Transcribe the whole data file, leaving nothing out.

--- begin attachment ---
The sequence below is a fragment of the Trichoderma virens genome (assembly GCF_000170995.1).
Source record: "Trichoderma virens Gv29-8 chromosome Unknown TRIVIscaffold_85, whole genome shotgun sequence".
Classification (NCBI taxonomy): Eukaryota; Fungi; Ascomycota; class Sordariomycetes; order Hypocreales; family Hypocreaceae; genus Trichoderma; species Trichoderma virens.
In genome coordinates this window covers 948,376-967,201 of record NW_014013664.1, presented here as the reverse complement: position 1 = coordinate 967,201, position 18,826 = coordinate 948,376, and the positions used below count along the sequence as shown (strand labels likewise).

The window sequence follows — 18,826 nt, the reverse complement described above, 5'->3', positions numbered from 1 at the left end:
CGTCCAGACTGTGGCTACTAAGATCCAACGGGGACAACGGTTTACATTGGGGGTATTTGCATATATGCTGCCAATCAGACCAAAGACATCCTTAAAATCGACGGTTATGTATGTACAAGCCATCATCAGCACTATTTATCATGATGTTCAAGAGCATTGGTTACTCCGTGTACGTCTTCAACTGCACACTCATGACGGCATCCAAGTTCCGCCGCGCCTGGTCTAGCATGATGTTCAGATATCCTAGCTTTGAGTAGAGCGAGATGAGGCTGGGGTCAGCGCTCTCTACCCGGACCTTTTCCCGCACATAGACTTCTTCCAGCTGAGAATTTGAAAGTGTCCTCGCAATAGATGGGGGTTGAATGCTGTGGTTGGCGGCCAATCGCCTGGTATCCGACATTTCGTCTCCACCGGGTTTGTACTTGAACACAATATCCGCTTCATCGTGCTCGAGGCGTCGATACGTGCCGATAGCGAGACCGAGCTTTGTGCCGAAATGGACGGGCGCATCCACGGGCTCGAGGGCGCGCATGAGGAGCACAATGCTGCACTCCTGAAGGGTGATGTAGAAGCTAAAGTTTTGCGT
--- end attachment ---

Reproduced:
The sequence below is a fragment of the Trichoderma virens genome (assembly GCF_000170995.1).
Source record: "Trichoderma virens Gv29-8 chromosome Unknown TRIVIscaffold_85, whole genome shotgun sequence".
Classification (NCBI taxonomy): Eukaryota; Fungi; Ascomycota; class Sordariomycetes; order Hypocreales; family Hypocreaceae; genus Trichoderma; species Trichoderma virens.
In genome coordinates this window covers 948,376-967,201 of record NW_014013664.1, presented here as the reverse complement: position 1 = coordinate 967,201, position 18,826 = coordinate 948,376, and the positions used below count along the sequence as shown (strand labels likewise).

The window sequence follows — 18,826 nt, the reverse complement described above, 5'->3', positions numbered from 1 at the left end:
CGTCCAGACTGTGGCTACTAAGATCCAACGGGGACAACGGTTTACATTGGGGGTATTTGCATATATGCTGCCAATCAGACCAAAGACATCCTTAAAATCGACGGTTATGTATGTACAAGCCATCATCAGCACTATTTATCATGATGTTCAAGAGCATTGGTTACTCCGTGTACGTCTTCAACTGCACACTCATGACGGCATCCAAGTTCCGCCGCGCCTGGTCTAGCATGATGTTCAGATATCCTAGCTTTGAGTAGAGCGAGATGAGGCTGGGGTCAGCGCTCTCTACCCGGACCTTTTCCCGCACATAGACTTCTTCCAGCTGAGAATTTGAAAGTGTCCTCGCAATAGATGGGGGTTGAATGCTGTGGTTGGCGGCCAATCGCCTGGTATCCGACATTTCGTCTCCACCGGGTTTGTACTTGAACACAATATCCGCTTCATCGTGCTCGAGGCGTCGATACGTGCCGATAGCGAGACCGAGCTTTGTGCCGAAATGGACGGGCGCATCCACGGGCTCGAGGGCGCGCATGAGGAGCACAATGCTGCACTCCTGAAGGGTGATGTAGAAGCTAAAGTTTTGCGT